India needs an economic reboot for rapid employment-heavy growth 

News: Recently, the 62nd annual conference of the Indian Society of Labour Economics was concluded at the Indian Institute of Technology, Roorkee.

In this conference, various useful papers were presented related to the Indian Economy. 

Why a major structural transformation is necessary for high long-term growth?  

India is facing severe unemployment. There were 28 million unemployed persons in 2019-20, out of which 24 million were in the 15-29 age group. It can lead to closure of the ‘demographic dividend’ window of India. 

India’s growth elasticity of employment is low as compared to some other Asian comparators. In fact, has also been declining. 

India’s GDP has not been registering robust growth. The repeated covid shocks, has eroded the growth potential of the economy. The small businesses, especially MSMEs, have been impacted. There have been supply-chain disruptions. The Russia-Ukraine conflict has further exacerbated these disruptions.  

Around 90% of the employed workforce is involved in unskilled or low-skill jobs. Further, around 35-40% of graduates and technical graduates are unemployed and not employable.,  

What is the work profile of India’s workforce? 

Among those who are employed, 90% are employed in unskilled or low-skill jobs.

Unemployment rate is as high as 35-40% among graduates and technical graduates. Evidently, despite a relatively high level of education, many unemployed graduates are not employable

The workforce share of industry in India is 6% higher than the norm. Workers have mostly moved to the low-skill or unskilled jobs in the industry like construction industry as well as trade, hotels and transportation industry.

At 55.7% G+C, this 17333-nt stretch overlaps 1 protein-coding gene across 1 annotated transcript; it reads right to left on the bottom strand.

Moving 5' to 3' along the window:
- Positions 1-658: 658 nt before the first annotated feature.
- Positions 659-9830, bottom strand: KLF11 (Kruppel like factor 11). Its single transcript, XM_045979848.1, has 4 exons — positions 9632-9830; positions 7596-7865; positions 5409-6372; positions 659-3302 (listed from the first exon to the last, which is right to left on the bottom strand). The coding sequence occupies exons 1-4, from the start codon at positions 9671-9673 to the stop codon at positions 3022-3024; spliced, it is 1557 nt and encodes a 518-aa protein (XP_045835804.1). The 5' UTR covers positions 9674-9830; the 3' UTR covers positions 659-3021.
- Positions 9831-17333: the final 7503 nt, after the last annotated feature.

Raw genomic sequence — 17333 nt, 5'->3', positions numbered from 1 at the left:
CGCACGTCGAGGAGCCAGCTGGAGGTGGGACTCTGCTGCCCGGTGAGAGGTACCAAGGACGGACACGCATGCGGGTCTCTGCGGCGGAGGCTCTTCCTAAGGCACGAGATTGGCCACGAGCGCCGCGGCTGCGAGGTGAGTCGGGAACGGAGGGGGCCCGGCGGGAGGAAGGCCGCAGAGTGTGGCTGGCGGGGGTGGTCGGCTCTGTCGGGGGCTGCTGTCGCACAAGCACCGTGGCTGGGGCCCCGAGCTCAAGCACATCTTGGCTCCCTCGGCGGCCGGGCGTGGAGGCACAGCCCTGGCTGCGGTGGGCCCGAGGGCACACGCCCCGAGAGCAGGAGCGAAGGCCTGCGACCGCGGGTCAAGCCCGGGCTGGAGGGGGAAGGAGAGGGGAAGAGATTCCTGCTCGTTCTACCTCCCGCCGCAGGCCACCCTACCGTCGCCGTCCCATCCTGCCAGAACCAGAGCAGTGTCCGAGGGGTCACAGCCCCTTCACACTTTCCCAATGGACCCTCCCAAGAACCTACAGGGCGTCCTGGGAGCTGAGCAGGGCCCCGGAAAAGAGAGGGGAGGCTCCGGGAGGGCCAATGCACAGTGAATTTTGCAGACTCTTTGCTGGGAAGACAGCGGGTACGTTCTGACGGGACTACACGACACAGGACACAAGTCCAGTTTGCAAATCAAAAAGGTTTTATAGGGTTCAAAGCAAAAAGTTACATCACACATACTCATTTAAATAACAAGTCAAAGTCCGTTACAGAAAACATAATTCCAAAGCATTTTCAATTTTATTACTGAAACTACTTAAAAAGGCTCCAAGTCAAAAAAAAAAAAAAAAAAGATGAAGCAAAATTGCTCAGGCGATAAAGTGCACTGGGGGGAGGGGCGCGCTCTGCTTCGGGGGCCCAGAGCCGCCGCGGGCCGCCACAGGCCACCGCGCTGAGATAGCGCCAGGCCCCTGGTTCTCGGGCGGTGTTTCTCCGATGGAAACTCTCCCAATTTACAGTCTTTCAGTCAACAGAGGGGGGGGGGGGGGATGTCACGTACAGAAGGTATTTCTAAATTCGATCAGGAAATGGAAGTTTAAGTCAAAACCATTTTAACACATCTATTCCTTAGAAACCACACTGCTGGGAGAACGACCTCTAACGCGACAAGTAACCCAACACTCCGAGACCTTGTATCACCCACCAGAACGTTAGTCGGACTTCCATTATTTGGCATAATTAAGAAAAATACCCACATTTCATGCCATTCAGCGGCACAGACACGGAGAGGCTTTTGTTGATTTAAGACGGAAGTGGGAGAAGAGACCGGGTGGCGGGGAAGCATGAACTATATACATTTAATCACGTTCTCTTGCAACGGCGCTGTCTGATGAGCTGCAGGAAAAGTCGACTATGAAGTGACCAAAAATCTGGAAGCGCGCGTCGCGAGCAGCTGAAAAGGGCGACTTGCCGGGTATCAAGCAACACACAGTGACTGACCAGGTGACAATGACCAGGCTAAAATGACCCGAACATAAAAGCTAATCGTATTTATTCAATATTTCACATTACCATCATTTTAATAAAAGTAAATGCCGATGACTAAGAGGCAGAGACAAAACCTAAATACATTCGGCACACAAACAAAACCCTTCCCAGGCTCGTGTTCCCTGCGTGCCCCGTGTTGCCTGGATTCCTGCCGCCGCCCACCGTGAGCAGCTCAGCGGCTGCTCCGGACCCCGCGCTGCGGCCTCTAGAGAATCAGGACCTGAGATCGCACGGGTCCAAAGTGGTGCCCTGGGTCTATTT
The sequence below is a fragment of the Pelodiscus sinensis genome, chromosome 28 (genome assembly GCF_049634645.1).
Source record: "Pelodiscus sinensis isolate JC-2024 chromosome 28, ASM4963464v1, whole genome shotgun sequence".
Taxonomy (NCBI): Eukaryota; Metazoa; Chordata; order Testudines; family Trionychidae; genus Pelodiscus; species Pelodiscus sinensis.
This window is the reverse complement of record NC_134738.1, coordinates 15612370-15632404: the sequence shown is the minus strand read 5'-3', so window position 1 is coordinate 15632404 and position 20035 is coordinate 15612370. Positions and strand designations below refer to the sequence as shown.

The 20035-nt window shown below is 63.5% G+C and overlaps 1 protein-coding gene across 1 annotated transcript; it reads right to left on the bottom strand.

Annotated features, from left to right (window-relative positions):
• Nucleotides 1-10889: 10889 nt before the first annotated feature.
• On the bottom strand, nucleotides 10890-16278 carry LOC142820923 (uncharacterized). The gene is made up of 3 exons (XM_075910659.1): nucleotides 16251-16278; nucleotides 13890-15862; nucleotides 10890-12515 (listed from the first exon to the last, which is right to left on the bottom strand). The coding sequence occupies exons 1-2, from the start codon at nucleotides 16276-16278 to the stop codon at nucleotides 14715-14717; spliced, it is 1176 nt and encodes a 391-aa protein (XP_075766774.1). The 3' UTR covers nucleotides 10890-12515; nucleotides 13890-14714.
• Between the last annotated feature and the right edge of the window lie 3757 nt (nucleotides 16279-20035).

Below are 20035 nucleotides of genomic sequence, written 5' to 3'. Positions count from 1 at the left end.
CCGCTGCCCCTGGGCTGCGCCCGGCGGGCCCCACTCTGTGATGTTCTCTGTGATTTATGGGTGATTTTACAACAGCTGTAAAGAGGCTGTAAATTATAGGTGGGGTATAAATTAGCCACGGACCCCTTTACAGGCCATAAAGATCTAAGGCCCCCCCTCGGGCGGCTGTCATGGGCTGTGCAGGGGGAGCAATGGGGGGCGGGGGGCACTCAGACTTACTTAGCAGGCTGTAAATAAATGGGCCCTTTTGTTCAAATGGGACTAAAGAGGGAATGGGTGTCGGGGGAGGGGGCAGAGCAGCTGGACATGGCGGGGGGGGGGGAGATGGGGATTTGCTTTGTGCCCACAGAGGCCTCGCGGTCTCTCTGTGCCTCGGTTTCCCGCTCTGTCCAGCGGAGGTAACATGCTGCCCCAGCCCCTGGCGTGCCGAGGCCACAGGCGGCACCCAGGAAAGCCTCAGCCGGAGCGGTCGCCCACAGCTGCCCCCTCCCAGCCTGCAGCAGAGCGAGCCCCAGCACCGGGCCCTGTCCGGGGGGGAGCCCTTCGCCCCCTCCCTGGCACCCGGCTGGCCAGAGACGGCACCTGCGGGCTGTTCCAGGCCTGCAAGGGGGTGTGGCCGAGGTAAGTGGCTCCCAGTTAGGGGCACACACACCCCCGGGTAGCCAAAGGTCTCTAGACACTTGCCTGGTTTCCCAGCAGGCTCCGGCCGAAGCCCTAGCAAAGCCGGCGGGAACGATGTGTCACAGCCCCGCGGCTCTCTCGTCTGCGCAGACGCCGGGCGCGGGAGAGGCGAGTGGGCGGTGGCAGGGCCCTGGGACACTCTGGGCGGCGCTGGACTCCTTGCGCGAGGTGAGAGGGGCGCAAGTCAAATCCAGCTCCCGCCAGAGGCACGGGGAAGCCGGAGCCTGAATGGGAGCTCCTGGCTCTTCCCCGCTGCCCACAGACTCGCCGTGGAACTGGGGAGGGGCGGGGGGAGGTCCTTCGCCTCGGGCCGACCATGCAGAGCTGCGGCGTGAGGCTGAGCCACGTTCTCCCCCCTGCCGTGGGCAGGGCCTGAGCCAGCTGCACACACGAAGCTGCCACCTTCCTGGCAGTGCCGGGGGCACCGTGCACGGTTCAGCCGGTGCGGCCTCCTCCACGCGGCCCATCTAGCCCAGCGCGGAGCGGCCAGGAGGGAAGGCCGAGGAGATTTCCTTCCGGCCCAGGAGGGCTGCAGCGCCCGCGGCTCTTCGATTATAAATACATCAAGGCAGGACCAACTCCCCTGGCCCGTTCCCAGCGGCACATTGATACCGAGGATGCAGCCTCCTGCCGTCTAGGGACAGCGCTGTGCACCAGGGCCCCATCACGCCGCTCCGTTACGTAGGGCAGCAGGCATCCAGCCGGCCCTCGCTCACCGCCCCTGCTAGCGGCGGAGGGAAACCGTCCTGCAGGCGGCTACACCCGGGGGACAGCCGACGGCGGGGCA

The workforce share of services is very low. It is because high-value-added services like financial and professional services, infotech and communication services, etc, are not employment-intensive.  

Ways Forward 

The challenge of high unemployment cannot be tackled without adequate GDP growth 

  Annual GDP of India must grow at 13% to spur an annual employment growth rate of 1.5% so that 90 million jobs can be created between 2023 and 2030 to clear the backlog of youth unemployment.  

There has to be a radical structural transformation. The structural transformation requires different policy approaches at different levels 

The strategic sectors should be promoted where labour absorption can be very high in India.  

The focus should be on construction and low-skill services where the bulk of the Indian labour force is equipped to handle at present. For example, Major infrastructure programmes can be undertaken. 

The high value jobs should be scaled up. For this, good quality education and skilling should be undertaken as a long-term strategy. 

Source: The post is based on an article “India needs an economic reboot for rapid employment-heavy growth” published in the Livemint on 15th Apr 22. 

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